- President Donald Trump defended his order suspending refugee resettlements in the U.S. and barring entry to people from from Iraq, Syria and five other Middle East nations, as confusion broke out at airports around the world and government agencies and airlines tried to interpret the new rules. "It’s not a Muslim ban,” Trump told reporters in the Oval Office. “We were totally prepared. It’s working out very nicely. You see it at the airports, you see it all over. It’s working out very nicely."
- Greece’s public debt and financing needs will prove “explosive” in decades to come unless Europe overhauls its bailout program to ease the load, the International Monetary Fund says in a draft report as the country seeks a fresh loan payout. In a baseline scenario, Greece’s government debt will reach 275 percent of its gross domestic product by 2060, at which time its gross financing needs will represent 62 percent of GDP, the IMF says in the report obtained by Bloomberg. The government estimates public debt around 180 percent of GDP at present. The document also says some Greek debt proposals by euro-area finance ministers “are not specific enough to enable a full assessment” of their impact on sustainability. Finance ministers meeting in Brussels last week failed to agree on how to unlock further aid for the country, whose 86 billion-euro ($92 billion) bailout program is under review.
- The European Central Bank must maintain an accommodative stance on monetary policy to avoid deflation risks and ensure price stability, Bank of Italy Governor Ignazio Visco said. “There are as yet no clear indications of any inversion of trend in the core components driving developments in consumer prices and wage growth,” Visco, who sits on the European Central Bank Governing Council, said on Saturday in a speechat the annual Assiom-Forex conference in Modena, near Bologna. “To bring inflation back to a path consistent with medium-term price stability, monetary conditions must continue to be highly accommodative.”
- A group of Republicans in the U.S. Senate is intensifying calls on President Donald Trump to keep sanctions on Russia in place one day before his planned call with Kremlin leader Vladimir Putin. Republican Senator Rob Portman of Ohio and others were responding to media reports that Trump administration officials are considering taking executive actions to lift sanctions imposed on Russia in 2014 over its occupation of the Crimean peninsula in Ukraine.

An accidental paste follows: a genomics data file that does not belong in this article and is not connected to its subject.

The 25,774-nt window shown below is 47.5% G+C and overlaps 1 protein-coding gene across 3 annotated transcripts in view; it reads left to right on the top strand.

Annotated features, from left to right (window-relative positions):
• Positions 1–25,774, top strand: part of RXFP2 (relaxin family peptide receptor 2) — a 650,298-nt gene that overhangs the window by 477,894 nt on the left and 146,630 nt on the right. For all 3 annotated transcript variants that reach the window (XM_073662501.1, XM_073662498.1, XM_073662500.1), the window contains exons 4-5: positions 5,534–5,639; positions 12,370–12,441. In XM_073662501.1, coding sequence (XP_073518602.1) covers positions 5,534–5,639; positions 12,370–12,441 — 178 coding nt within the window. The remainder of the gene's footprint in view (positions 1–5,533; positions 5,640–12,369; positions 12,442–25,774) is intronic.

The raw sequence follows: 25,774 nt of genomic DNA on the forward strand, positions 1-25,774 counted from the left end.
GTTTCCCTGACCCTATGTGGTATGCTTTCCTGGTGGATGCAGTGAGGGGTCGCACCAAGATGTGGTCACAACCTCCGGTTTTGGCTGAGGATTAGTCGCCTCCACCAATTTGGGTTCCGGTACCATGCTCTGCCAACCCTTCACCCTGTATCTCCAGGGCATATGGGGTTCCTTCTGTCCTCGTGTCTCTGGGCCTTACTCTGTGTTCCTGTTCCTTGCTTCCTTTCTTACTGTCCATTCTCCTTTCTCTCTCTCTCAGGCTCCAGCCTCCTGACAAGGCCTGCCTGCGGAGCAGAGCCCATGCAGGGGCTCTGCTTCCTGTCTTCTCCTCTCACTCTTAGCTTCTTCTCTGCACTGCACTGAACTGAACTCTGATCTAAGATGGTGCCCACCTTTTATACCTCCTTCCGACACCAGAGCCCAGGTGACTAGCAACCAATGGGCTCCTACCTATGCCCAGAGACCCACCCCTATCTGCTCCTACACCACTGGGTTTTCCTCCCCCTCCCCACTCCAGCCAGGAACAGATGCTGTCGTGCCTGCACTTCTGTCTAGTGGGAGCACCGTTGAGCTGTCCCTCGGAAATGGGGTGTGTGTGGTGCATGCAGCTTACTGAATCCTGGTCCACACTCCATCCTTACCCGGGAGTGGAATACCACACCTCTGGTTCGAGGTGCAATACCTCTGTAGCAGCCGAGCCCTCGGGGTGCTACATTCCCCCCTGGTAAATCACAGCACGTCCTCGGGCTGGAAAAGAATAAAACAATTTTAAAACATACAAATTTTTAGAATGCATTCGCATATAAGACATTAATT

- About 1 million U.S. jobs are at risk if fuel-economy rules don’t align with market reality, according to Ford Motor Co. Chief Executive Officer Mark Fields, who delivered the estimation directly to President Donald Trump. Fields and his peers -- General Motors Co. chief Mary Barra and Fiat Chrysler Automobiles NV’s Sergio Marchionne -- didn’t ask to have fuel-economy standards eliminated during their meeting with the president at the White House this week, the CEO said Friday. The focus was on combining various sets of government regulations and ensuring they take into account consumer demand.
- President Donald Trump moved to reorganize his National Security Council, implement a lobbying ban for political appointees once they exit his administration, and order the Pentagon to create a plan to defeat the Islamic State terror organization. The initiatives were signed into effect by Trump in the Oval Office on Saturday, and represented the latest in a cavalcade of presidential directives this week that included banning travelers from seven countries that Trump believes breed terrorism, building a wall along the Mexican border, and seeking ways to restrain implementation of the Affordable Care Act. Saturday’s flurry of orders capped a foreign-policy heavy day for the new president, who had calls scheduled with five foreign leaders, including Germany’s Angela Merkel and Russia’s Vladimir Putin.
- Steven Mnuchin made clear he doesn’t want Wall Street banks getting back into the business of making risky market bets with their own capital, after Senate Democrats pushed him to clarify his responses to questions they asked during his confirmation process to be Treasury secretary.
Wall Street Journal:
- Iraqis Who Aided U.S. During War Now See Visa Hopes Dim. Trump immigration ban leads to abandonment fears among Iraqis who gave the U.S. wartime assistance and now are awaiting visas.
- After Trump Order, Some Lawmakers Remain Silent, While Others Speak Out. Republican Charlie Dent says ‘the order appears to have been rushed through without full consideration of the nuances of immigration policy’.
- Kremlin Confirms Trump-Putin Call Was "Friendly, Constructive, Mutually Beneficial", Prioritized "Fighting Terrorism".
- Trump Signs Executive Orders To Keep "Radical Islamic Terrorists" From Entering US,Rebuild US Military.
- Greece Is In Trouble Again: Bonds, Stocks Plunge As Bailout Talks Collapse; IMF Sees "Explosive" Debt.
- Paul Singer's Elliott: '8 years of growth-repressive and distorted fiscal and monetary policies' are coming to an end.